Recent Developments (or Lack Thereof)
In Spring 2021, the CRTC released two major decisions regarding the future of MVNOs and HSAs. On April 15, 2021, it mandated that MVNOs could use the networks of Bell, Rogers, Telus, and SaskTel “to serve new areas while they build out their networks” . Although positive on the surface, the mandate was quickly met with criticism—it only allows for MVNOs with pre-existing facilities to use Big Three services while they continue building on their own infrastructure . New entrants without pre-existing facilities would not benefit from the regulation—so, under the guise of promoting competition, the CRTC still majorly restricted it. With new entry being an important facet in the competitive market, facility-less companies (like Ryan Reynolds’ newly acquired Mint Mobile), are still left sitting out of the game. The technicalities and restrictions mean consumers still have relatively few providers to pick from, and the Big Three have no real drive to make their services more affordable.
The “regulatory hesitance” of the CRTC continues to aggravate small telecoms and their supporters, and this frustration was only exacerbated with another announcement in late May. In May 2021, the CRTC overruled a 2019 decision to lower the rates for wholesale HSAs. The 2019 price reduction was promising for indie Internet Service Providers (ISPs) who could offer their services at a more affordable rate, and a good sign overall for the state of Canada’s competitive telecom market . With a change of heart and change of leadership within the CRTC (oh yeah, it should be mentioned that current CRTC CEO is Ian Scott, an ex-Telus executive) , the more reasonable service prices have since been reversed. Indie ISPs are now faced with budget cuts to return to these higher prices, and the Big Three still come out on top . And what happens to consumers when these decisions are made? Well, at best, we continue paying whatever prices we were paying before. At worst, we lose out on our internet or cell service; take Indie ISPs like TekSavvy who had been forced to withdraw multiple cell and internet offerings when the CRTC increased their costs of operation . No matter how you slice it, the consumer never benefits from decisions like these.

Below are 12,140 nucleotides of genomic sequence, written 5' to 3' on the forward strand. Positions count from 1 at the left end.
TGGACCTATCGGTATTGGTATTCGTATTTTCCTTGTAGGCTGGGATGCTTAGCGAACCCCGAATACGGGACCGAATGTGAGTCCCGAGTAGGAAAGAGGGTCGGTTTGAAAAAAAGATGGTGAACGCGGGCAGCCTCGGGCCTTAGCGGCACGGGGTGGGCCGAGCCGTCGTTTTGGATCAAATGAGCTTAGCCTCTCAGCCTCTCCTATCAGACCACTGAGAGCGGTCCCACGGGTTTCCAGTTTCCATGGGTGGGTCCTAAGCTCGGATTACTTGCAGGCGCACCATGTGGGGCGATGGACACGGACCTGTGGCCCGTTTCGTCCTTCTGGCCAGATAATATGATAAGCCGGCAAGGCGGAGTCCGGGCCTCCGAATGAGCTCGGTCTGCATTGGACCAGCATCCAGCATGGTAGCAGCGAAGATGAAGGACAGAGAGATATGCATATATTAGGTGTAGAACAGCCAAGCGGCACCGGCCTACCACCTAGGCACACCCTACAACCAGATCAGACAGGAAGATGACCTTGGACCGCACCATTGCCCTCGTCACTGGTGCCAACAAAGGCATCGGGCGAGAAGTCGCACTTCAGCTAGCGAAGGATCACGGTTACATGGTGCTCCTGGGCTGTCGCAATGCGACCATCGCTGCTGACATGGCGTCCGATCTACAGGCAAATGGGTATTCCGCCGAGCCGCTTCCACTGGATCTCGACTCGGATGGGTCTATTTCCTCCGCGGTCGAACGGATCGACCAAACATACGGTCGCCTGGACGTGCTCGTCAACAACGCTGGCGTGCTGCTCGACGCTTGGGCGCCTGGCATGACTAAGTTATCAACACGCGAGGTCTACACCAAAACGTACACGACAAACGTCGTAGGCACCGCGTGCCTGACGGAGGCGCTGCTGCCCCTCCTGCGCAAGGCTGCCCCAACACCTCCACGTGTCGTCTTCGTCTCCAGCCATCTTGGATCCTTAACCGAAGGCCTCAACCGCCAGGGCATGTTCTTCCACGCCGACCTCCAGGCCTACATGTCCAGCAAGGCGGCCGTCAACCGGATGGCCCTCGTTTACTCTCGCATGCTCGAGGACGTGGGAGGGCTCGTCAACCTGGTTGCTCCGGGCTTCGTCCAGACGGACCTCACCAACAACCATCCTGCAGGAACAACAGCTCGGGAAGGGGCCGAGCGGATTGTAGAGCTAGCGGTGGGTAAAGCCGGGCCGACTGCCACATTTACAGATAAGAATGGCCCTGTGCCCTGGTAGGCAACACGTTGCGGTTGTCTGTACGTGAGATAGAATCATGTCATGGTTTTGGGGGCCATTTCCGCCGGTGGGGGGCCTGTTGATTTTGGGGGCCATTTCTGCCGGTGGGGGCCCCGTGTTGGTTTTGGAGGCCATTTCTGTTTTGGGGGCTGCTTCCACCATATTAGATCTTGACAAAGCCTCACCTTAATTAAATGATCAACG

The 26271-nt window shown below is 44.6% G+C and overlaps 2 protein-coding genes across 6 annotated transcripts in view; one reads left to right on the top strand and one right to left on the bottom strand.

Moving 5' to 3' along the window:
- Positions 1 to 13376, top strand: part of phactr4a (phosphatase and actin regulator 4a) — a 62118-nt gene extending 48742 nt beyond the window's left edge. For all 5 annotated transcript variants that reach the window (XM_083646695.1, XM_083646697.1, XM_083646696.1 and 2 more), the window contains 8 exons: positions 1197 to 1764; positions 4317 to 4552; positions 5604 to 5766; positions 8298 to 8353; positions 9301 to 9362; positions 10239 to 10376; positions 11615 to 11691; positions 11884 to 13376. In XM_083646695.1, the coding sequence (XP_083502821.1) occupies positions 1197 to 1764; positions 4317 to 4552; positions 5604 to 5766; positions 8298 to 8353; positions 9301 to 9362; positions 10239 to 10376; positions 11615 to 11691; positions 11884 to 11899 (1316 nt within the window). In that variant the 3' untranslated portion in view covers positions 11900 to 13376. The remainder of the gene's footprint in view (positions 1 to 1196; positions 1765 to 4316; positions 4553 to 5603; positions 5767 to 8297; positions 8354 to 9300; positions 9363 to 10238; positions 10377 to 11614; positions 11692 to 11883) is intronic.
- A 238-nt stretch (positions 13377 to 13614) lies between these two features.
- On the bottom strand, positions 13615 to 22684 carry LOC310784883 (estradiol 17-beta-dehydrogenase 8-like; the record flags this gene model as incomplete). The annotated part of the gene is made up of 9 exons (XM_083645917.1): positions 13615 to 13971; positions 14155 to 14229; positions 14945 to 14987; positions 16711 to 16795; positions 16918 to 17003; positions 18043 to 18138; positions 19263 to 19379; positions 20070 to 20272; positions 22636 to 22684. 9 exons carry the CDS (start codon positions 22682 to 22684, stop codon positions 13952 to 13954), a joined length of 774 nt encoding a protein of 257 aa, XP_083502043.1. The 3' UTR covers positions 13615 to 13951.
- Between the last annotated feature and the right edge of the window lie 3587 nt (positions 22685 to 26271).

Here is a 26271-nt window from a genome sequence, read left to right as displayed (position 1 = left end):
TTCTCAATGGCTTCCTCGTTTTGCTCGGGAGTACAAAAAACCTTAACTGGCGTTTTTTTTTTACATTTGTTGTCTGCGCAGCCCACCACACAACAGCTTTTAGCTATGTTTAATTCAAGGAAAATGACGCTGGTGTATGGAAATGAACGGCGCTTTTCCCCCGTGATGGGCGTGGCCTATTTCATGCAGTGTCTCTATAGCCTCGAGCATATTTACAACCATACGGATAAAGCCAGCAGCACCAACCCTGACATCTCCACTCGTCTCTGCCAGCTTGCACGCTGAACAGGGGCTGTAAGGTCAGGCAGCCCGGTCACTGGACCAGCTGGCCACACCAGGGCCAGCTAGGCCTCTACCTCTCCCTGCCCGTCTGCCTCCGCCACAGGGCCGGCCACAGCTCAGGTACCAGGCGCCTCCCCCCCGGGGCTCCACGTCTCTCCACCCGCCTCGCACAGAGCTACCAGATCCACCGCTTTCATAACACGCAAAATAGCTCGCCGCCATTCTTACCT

There is no questioning that service-based competition could be one of the answers to the Canadian network service problem. Easing barriers to entry increases competition, creates better pricing for consumers and drives cell providers to offer better services for the money they’re charging. But, with fumble after fumble by Canada’s regulatory bodies, competition in the telecommunications industry is progressing at an incredibly sluggish pace—if it’s even progressing at all. Small service providers always take the blow from decisions that keep the Big Three on top; when meaningful competition is quashed at every turn, smaller providers and Canadian consumers alike play a losing game that the Big Three continue to win.
When mega-corporations like Rogers, Bell and Telus maintain their oligopolistic reign, we rely on lawmakers and antitrust legislation to intervene. If these recent decisions by the CRTC have demonstrated anything, it’s that regulatory bodies are not only falling short of creating impactful change in the telecom industry—they’re ignoring every opportunity to do so.
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 Canadian Radio-television and Telecommunications Commission. “Meet Ian.” Our Leadership, September 23, 2020. https://crtc.gc.ca/eng/acrtc/organ.htm#presidentBio.
 The Canadian Press. “TekSavvy Won’t Bid in Wireless Auction, May Raise Prices after Rate Decision.” Ottawa Business Journal. May 28, 2021. https://obj.ca/article/canada-world/teksavvy-wont-bid-wireless-auction-may-raise-prices-after-crtc-rate-decision.